United States District Court, W.D. Kentucky, at LouisvilleAug 13, 2004
Civil Action No. 3:03CV-584-S (W.D. Ky. Aug. 13, 2004)

Civil Action No. 3:03CV-584-S.

August 13, 2004



This matter is before the court on cross-motions of the parties for summary judgment. The action arose from an arbitration award entered in favor of the defendant, Kentucky State District Council of Carpenters, AFL-CIO ("the union") over an alleged breach of a collective bargaining agreement between the union and the plaintiff, Abel Construction Company, Inc.

A party moving for summary judgment has the burden of showing that there are no genuine issues of fact and that the movant is entitled to summary judgment as a matter of law. Adickes v. S.H. Kress Co., 398 U.S. 144, 151-60, 90 S. Ct. 1598, 16 L. Ed. 2d 142 (1970); Felix v. Young, 536 F.2d 1126, 1134 (6th Cir. 1976). Not every factual dispute between the parties will prevent summary judgment. The disputed facts must be material. They must be facts which, under the substantive law governing the issue, might affect the outcome of the suit. Anderson v. Liberty Lobby, Inc., 106 S. Ct. 2505, 2510 (1986). The dispute must also be genuine. The facts must be such that if they were proven at trial, a reasonable jury could return a verdict for the non-moving party. Id. at 2510. The disputed issue does not have to be resolved conclusively in favor of the non-moving party, but that party is required to present some significant probative evidence which makes it necessary to resolve the parties' differing versions of the dispute at trial. First National Bank of Arizona v. Cities Service Co., 391 U.S. 253, 288-89 (1968). The evidence must be construed in a light most favorable to the party opposing the motion. Bohn Aluminum Brass Corp. v. Storm King Corp., 303 F.2d 425 (6th Cir. 1962).

There is no genuine issue of material fact which would preclude summary judgment in this matter. The parties agree on the essential underlying facts. The suit seeks to vacate the decision of the arbitrator concerning the grievance which arose from those events.

Abel is a contractor which performs work throughout Kentucky. Abel and the union were parties to a collective bargaining agreement effective June 1, 2000 through May 21, 2003 which contained a number of provisions concerning subcontracting:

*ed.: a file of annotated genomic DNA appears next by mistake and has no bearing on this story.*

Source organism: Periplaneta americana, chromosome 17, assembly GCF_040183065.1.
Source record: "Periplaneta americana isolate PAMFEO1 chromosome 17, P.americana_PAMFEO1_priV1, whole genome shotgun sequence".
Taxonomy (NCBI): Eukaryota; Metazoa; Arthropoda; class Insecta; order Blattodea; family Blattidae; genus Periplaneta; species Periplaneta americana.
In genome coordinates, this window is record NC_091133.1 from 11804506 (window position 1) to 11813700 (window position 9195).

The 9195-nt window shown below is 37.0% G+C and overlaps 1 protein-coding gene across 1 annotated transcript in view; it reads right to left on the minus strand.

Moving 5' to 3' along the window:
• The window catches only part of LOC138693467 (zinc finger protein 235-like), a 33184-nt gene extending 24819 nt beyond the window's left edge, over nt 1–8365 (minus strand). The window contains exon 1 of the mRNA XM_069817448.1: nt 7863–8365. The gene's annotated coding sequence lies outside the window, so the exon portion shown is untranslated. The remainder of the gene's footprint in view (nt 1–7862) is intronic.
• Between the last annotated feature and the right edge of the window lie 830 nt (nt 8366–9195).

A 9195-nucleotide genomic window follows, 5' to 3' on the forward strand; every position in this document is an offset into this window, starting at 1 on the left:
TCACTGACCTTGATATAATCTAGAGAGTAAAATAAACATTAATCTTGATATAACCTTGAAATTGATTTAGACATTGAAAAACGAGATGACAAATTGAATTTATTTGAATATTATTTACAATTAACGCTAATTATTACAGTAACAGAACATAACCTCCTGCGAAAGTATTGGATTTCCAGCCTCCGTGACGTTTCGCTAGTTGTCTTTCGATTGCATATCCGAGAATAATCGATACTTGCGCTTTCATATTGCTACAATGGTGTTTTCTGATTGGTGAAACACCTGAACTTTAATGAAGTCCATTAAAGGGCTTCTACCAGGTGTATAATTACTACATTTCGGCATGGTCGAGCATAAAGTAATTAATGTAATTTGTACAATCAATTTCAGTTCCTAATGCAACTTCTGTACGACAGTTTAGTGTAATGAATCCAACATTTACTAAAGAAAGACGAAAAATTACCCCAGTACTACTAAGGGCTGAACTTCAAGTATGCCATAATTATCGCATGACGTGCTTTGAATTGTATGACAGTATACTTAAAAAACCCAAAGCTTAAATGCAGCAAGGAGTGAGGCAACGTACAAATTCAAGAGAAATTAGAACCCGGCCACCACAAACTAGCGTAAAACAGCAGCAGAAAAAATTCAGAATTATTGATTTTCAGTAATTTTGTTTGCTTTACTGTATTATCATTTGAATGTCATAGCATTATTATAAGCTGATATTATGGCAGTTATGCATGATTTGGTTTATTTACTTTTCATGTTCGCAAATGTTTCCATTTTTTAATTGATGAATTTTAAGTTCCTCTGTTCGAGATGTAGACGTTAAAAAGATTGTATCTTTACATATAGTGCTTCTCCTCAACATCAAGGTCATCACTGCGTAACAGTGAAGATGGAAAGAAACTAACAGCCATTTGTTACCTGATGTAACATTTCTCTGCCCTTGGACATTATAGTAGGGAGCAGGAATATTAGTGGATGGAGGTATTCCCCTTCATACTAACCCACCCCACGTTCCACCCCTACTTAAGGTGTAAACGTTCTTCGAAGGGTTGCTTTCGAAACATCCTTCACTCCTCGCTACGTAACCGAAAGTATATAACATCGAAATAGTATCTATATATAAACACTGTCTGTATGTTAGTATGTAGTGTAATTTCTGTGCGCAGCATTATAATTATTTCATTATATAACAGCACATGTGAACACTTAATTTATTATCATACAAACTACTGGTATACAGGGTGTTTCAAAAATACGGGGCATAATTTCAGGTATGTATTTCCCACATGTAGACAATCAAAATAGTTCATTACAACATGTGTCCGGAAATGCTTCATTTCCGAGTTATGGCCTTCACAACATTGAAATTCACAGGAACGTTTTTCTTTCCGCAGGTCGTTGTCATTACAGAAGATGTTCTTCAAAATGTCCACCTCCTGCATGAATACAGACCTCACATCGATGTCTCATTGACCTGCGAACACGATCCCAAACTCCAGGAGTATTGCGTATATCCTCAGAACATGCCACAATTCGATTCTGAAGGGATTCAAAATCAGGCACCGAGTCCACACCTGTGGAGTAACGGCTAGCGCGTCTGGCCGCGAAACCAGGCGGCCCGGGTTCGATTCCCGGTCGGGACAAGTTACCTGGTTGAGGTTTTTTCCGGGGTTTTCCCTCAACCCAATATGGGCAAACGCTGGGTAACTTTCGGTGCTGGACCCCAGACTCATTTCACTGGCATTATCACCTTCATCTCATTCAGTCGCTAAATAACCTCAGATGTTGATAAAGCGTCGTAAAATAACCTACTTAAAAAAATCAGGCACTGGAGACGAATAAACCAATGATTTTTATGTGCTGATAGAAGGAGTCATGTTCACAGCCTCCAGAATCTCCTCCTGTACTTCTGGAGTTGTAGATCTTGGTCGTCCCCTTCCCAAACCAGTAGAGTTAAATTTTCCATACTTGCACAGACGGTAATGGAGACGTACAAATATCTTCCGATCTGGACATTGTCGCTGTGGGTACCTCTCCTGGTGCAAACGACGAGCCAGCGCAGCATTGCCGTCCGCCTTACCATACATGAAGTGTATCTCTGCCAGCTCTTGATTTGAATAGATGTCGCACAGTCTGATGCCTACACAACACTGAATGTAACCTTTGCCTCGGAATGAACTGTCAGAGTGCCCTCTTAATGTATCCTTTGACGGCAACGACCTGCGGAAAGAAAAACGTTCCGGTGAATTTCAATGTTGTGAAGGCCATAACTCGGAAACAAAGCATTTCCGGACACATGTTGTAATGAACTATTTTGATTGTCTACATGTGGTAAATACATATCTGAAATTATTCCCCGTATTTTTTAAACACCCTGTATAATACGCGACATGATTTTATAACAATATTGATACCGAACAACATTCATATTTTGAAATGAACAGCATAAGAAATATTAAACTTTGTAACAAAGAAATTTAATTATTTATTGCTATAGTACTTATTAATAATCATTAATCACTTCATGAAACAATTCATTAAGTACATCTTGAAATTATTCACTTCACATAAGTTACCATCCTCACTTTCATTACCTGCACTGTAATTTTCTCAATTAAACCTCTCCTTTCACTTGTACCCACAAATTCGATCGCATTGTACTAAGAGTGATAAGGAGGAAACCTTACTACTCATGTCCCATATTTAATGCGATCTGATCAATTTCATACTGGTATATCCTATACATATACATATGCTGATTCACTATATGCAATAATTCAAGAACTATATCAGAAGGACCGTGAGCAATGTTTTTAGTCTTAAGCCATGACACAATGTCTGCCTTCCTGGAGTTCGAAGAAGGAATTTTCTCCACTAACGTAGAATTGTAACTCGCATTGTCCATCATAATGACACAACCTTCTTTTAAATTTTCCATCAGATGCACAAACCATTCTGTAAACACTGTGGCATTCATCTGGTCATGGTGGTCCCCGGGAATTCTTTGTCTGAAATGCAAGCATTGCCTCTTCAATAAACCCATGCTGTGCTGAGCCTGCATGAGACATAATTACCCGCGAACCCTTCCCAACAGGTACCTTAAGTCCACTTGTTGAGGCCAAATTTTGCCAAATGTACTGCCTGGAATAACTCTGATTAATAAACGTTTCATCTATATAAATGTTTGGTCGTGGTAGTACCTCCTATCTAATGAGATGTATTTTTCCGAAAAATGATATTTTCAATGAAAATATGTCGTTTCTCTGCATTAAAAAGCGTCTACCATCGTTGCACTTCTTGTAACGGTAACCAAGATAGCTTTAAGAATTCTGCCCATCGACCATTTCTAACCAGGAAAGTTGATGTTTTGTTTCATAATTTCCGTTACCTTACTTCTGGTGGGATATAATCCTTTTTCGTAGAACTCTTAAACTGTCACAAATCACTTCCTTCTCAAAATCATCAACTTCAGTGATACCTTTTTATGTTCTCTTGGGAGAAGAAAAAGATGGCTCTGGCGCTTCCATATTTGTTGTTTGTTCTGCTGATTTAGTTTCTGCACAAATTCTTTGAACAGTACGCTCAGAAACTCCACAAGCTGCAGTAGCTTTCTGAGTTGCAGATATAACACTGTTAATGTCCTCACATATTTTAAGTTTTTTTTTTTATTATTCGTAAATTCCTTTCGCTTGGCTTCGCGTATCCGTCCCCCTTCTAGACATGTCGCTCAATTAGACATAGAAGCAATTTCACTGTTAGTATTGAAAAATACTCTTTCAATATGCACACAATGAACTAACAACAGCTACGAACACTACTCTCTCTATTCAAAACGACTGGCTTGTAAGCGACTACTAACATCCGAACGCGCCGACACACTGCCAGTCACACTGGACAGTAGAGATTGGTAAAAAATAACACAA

Article 1.10


The signatory Employer, who subcontracts any portion of the work within the jurisdiction of the Union, agrees he/she will not subcontract to any person, firm, or corporation, unless the aforesaid person, firm, or corporation performing the subcontract work in question agrees to observe and be bound by all of the terms and conditions of this Agreement.

Article 1.10(a)


An Employer acting in the capacity of a construction manager agrees that he/she, or any of his/her subcontractors, will not contract or subcontract carpentry work to be done at the site of construction, alteration, or repair of the building, or structure, except to a person, firm, or corporation, party to a current Labor Agreement with the Union.

Abel was hired by Gene Harrington in Louisville to serve as construction manager on a project called the Airport Expo Suites Hotel. On February 8, 2002, Abel and Harrington signed the American Institute of Architecture (AIA) Standard Form of Agreement between Owner and Construction Manager. This standard agreement states, with respect to subcontracting, that Those portions of the Work that the Construction Manager does not customarily perform with the Construction Manager's own personnel shall be performed under subcontracts or by other appropriate agreements with the Construction Manager. The Construction Manager shall obtain bids from Subcontractors and from suppliers of materials or equipment fabricated to a special design for the Work from the list previously reviewed and, after analyzing such bids, shall deliver such bids to the Owner and Architect. The Owner will then determine, with the advice of the Construction manager and subject to the reasonable objection of the Architect, which bids will be accepted. The Owner may designate specific persons or entities from whom the Construction Manager shall obtain bids. The Construction Manager shall not be required to contract with anyone to whom the Construction Manager has reasonable objection.

Abel obtained subcontractor bids for the truss and deck work on the project and submitted them to Harrington. Harrington rejected all of the bids as too high. Harrington then entered into his own contract with Donald Hubert, a non-union subcontractor. When a union representative discovered non-union workers performing work, he filed a grievance dated April 29, 2002 challenging the action as violative of the union's agreement with Abel.

On May 9, 2002, Abel responded to the union grievance letter that it had contracted with Harrington to operate as Construction Manager, but that Harrington had retained the right to subcontract portions of the project as necessary. This position was affirmed by a letter from Harrington to Abel dated May 6, 2002 which stated that